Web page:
J. Robert Oppenheimer had close connections with Princeton, including his acquaintanceship with Albert Einstein and his tenure as head of the Institute for Advanced Study (one of the four colleges then in this New Jersey town). Our local nonprofit movie theater was able to arrange a U.S. premiere last Thursday, the day before the film’s general release. The Garden Theater produced a classy event—food, wine, free popcorn!—and attendance was enthusiastic.

But it was the movie itself, directed by Christopher Nolan, that made an indelible impression on me. Three hours long, and not a minute wasted. The music and some of the visuals, especially in the beginning, suggested how the young Oppenheimer grappled with the mysterious principles of theoretical physics and quantum mechanics, the energy of the stars, and the movement of atoms. And their implications. He became the person who pulled all these ideas (and conflicting scientists’ egos) together to create the atomic bomb. When the Manhattan Project began, the United States was already four years behind German development of atomic weapons. While there were Americans who questioned whether the United States should deploy such a destructive weapon, there was no doubt in anyone’s mind that Hitler wouldn’t hesitate.

Oppenheimer believed his role was to develop the weapon; it was up to the politicians when, where—and if—it should be used. Then politics threatened to undo him. The 1954 closed-door hearing in which his security clearance hung in the balance jeopardized his career. Physics was a field with too many secrets, and his government wanted to know whether he could be trusted with them. The brutal questioning and testimony at that hearing is intercut with testimony in another hearing—the Senate confirmation debate on Lewis Strauss’s nomination to be Secretary of Commerce. As chair of the U.S. Atomic Energy Commission, Strauss had become an Oppenheimer’s implacable enemy, because of the scientist’s qualms about developing the hydrogen bomb and remarks Strauss perceived as insults. The movie contains some astonishing quotes, and, apparently all are accurate.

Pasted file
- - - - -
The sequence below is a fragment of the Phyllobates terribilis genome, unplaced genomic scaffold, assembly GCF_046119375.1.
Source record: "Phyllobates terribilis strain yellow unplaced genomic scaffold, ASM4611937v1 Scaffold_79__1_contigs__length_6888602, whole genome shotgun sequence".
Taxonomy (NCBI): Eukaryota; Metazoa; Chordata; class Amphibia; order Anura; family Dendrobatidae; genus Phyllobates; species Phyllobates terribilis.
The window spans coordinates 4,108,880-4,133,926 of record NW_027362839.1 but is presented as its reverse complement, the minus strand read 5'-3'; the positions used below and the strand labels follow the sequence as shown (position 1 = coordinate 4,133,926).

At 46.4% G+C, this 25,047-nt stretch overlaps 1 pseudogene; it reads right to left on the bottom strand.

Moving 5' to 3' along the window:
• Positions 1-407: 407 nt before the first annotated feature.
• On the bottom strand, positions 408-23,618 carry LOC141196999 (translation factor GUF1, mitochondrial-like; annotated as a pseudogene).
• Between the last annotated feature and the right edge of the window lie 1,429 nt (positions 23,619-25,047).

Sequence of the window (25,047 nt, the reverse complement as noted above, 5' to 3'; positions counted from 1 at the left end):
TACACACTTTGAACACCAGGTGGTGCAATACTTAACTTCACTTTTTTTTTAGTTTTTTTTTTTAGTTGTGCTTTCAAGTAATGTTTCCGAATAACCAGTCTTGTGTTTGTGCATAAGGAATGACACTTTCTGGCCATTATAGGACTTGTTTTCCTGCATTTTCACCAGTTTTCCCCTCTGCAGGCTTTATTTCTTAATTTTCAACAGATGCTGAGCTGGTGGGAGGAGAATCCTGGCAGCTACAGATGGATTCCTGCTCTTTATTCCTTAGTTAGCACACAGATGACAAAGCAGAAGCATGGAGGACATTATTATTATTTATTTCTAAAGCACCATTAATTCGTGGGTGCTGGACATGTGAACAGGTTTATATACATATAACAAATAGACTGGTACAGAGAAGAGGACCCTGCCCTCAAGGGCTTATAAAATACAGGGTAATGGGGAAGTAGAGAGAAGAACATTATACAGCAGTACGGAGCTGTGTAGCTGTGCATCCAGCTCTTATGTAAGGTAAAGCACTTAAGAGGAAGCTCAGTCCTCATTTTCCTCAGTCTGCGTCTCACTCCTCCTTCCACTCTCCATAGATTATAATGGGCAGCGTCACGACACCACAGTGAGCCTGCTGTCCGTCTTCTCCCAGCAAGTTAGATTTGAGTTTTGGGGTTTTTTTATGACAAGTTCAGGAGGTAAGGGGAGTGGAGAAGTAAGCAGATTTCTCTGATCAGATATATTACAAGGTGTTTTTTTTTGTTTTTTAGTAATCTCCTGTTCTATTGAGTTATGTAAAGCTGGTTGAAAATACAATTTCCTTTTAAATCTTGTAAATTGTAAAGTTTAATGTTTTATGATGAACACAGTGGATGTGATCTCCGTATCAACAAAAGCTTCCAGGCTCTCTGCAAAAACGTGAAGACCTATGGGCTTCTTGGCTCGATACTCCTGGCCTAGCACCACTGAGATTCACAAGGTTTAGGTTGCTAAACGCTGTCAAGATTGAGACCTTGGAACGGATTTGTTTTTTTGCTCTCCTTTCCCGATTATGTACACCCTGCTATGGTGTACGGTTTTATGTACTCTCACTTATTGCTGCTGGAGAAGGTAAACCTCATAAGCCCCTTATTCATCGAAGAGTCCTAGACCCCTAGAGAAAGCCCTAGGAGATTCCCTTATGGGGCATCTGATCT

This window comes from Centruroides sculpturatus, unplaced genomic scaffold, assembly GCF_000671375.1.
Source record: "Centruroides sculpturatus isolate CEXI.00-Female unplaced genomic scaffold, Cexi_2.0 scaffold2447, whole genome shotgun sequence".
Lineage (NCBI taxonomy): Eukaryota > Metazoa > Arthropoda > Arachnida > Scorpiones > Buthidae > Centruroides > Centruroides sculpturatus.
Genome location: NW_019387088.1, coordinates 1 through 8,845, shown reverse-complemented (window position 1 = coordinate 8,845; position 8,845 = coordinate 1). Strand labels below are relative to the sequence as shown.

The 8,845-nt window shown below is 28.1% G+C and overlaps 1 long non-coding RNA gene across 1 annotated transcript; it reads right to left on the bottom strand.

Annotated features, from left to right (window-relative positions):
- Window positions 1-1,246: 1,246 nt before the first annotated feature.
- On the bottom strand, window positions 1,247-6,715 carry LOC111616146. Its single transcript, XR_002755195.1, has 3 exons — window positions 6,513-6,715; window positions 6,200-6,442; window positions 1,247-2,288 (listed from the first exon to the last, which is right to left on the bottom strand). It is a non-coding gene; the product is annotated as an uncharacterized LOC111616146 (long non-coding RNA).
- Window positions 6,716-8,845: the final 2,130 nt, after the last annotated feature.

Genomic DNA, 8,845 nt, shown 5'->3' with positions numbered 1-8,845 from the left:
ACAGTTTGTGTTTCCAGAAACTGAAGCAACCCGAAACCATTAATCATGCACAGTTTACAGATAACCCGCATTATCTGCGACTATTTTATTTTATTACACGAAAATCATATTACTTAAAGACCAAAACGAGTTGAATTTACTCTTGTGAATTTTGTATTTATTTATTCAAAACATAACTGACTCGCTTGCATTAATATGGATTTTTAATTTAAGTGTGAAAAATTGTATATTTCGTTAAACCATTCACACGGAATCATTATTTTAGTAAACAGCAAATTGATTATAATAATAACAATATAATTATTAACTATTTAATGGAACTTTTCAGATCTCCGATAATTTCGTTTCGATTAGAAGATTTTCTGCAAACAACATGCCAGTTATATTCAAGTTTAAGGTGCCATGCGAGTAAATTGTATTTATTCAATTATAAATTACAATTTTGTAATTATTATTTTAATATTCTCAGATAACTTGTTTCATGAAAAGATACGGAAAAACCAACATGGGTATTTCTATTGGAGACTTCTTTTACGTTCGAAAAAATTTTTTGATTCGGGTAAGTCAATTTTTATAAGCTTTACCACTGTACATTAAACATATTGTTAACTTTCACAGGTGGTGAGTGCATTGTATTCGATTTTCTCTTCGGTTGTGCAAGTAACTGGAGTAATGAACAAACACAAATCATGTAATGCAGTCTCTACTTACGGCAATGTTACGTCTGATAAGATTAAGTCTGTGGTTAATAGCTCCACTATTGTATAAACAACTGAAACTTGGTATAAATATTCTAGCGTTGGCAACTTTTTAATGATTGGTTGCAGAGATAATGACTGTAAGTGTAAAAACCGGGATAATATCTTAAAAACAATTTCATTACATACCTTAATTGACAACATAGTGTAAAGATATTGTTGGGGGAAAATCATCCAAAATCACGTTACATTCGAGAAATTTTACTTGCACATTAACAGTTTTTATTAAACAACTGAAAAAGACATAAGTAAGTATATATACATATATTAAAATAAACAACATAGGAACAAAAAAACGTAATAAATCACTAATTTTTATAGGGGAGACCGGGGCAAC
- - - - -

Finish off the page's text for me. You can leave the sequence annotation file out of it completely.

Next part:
While these may sound like dry bureaucratic proceedings, director Christopher Nolan has created a movie of incredible tension. Irish actor Cillian Murphy, as Oppenheimer, and Robert Downey, Jr., as Strauss, are formidable antagonists. The cast is further strengthened by the performances of Emily Blunt, Matt Damon, Florence Pugh, Kenneth Branagh, Josh Hartnett, and Rami Malek, among many others.

The story is based on the Pulitzer Prize-winning 2005 biography American Prometheus by Kai Bird and Martin J. Sherwin. The production team had only three months of preparation, and the film was shot in just 57 days. I see it as a testament to the value of being focused, whereas films whose creation sprawls over many months lose their edge. The powerful result speaks for itself.

Rotten Tomatoes critics’ rating: 94%; audiences: 94%.

Weekend Movie Pick: The Lost King

You really wouldn’t have to say much more to me than “Sally Hawkins,” but when I saw previews for this film she stars in about an incident I remember well, I couldn’t wait! And it did not disappoint. For centuries, the memories of England’s King Richard III have been shaped by Shakespeare’s wonderful play, but there have been doubts . . .

He was writing during the Tudor era, and the Tudors (Henry VII) had wrested the throne from Richard, the last of the Plantagenet kings, by defeating him in battle. “A horse! A Horse! My kingdom for a horse!” famously says the unseated king. Shakespeare had to hew the ruling dynasty’s political line here. And did.